We’d like to welcome Todd Cherches to the blog. As a co-founder of the BigBlueGumball training firm, he has a lot to say about ways to help your career through the power of visual thinking and learning. In his first post, he shows a simple tool you can create to help your job application break through the sea of text that floods hiring managers’ and recruiters’ in-boxes.
As we all know, the traditional resume is an important and essential part of the job search process — a way to efficiently tell your career history on a sheet of paper or two.
But after a hiring manager has sorted through thousands of resumes and interviewed hundreds of candidates, your text-based black and white resume can easily get lost in the crowd and buried in the pile (“I forget… who’s the guy who used to work for Disney and CBS?”).
This is why I recommend that you consider creating a visual bio or visual resume, a colorful, image-based version of your text resume. It’s a personal branding and marketing piece that you can take along on your interview, use as a visual roadmap to tell your story, and then leave behind. It will give you an opportunity to demonstrate your creativity and help you stand out from the crowd.
Those in more creative jobs, such as design, animation, and art direction, are more likely than others to incorporate visual elements into their resumes or bios, but just about anyone can find new ways to infuse a job search with a dose of innovation and creativity.
For years I’ve used versions of the visual bio shown here (click it for an enlarged version). I typically bring it along on an interview and wait for the right moment to bring it out.
Typically, when an interviewer asks something like, “So, walk me through your job history,” or “Tell me about what you did when you lived out in L.A.,” it prompts me to say “Well, let me take you through it” and take out my visual resume.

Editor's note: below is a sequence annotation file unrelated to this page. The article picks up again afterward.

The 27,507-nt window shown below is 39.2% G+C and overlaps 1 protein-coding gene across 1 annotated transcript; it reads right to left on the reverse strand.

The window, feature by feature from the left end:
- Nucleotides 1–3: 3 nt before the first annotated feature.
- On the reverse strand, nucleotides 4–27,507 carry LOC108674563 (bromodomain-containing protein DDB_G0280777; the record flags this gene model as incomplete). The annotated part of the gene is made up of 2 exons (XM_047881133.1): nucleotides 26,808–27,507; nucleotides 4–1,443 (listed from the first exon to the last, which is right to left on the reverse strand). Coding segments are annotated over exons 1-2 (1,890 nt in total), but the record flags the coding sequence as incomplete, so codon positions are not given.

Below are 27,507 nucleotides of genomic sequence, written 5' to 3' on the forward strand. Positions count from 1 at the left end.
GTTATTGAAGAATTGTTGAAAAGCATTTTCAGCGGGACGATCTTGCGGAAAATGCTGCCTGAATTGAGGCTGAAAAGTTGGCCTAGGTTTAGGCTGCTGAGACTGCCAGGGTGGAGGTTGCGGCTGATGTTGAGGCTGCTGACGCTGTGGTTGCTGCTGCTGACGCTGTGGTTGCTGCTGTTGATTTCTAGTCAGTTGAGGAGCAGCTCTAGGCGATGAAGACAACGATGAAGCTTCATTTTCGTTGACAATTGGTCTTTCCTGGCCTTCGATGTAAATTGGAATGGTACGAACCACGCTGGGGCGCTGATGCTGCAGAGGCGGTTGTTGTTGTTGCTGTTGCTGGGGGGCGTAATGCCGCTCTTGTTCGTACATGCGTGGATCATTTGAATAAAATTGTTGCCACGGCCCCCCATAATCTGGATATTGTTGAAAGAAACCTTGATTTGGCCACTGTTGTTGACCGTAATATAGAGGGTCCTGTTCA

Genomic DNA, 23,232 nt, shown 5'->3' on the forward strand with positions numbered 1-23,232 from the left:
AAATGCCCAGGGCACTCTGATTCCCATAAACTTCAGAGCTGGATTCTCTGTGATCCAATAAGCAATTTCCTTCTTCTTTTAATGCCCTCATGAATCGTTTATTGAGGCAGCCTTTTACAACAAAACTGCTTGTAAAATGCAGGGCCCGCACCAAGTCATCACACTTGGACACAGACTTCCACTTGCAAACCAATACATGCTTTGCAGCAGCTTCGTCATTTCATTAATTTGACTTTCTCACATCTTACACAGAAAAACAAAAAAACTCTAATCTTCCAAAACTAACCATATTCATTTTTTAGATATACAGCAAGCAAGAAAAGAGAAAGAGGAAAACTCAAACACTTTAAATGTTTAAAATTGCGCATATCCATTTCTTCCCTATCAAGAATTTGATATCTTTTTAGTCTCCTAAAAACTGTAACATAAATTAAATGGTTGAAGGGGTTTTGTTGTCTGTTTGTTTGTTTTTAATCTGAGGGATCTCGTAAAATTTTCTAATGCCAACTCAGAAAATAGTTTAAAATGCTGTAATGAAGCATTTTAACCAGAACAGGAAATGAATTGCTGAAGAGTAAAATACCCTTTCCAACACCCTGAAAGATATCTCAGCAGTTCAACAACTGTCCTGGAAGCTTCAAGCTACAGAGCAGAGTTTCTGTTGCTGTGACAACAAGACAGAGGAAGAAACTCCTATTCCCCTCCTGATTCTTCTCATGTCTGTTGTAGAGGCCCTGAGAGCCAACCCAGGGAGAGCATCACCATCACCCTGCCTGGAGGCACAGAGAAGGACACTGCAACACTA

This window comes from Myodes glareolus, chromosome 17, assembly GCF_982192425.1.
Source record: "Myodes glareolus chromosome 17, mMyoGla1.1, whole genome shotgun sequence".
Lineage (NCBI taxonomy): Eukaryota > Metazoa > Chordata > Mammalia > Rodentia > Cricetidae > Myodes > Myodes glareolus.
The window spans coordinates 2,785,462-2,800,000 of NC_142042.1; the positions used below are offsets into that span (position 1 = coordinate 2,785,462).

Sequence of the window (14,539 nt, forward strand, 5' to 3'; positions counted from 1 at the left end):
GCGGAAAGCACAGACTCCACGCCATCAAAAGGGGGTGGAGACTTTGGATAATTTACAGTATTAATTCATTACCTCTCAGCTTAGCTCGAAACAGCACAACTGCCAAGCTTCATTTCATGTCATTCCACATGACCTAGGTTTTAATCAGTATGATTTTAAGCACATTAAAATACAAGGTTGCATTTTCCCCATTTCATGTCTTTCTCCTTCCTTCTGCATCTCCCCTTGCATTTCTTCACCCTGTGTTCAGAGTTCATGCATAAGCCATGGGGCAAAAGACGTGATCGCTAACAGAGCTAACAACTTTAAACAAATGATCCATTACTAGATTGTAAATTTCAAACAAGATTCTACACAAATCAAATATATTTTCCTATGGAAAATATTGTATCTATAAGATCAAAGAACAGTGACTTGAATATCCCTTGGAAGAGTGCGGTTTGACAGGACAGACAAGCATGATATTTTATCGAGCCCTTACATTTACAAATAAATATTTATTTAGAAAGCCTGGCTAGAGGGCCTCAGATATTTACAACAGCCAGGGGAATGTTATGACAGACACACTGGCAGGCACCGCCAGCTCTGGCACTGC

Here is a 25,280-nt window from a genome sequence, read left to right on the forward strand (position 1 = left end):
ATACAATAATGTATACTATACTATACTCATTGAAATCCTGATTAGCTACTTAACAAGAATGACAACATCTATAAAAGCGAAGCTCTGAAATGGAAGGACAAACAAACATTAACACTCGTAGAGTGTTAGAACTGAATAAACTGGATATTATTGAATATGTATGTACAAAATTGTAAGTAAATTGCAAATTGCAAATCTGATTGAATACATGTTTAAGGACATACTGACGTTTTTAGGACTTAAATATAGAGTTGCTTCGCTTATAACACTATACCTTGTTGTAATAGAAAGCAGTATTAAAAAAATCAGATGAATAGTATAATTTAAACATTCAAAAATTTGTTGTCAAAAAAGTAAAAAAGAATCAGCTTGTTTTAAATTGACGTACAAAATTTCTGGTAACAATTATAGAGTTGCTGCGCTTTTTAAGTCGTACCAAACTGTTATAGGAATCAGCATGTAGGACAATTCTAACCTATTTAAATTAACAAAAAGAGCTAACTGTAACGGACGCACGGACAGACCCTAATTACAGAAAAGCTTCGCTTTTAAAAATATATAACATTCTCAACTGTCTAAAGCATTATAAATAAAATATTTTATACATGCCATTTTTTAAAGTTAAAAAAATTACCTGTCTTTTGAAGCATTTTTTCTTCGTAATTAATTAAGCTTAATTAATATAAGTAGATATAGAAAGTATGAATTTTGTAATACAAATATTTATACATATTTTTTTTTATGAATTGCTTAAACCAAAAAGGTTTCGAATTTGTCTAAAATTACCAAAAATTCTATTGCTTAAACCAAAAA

The initial reaction tends to be, “What is this?” But a few seconds later I get reactions like “Wow, this is really cool!” or specific questions about my career. Using it puts me more at ease and makes me feel more confident as I continue the interview.
Having this visual representation of your job history right in front of you will help prompt your own memory, assist you in remembering some of your key talking points, and enable you to more effectively bring your career past to life through more effective storytelling.
For even more innovative examples of what’s possible, along with some eye-popping illustrations, check out a recent blog post on InspirationFeed, 30 Amazingly Creative Examples of Designer Resumes.
This thought-provoking article also provides some valuable resume do’s and don’ts, along with some other tips that may trigger some new ideas and approaches in your job search.
Keep in mind that these visual resumes and bios are not necessarily intended to take the place of your traditional resume — although they can, depending on the type of position and industry you’re in (you have to know your audience). They are a terrific, innovative marketing tool that will support your job search in a memorable way that lets you demonstrate your creativity.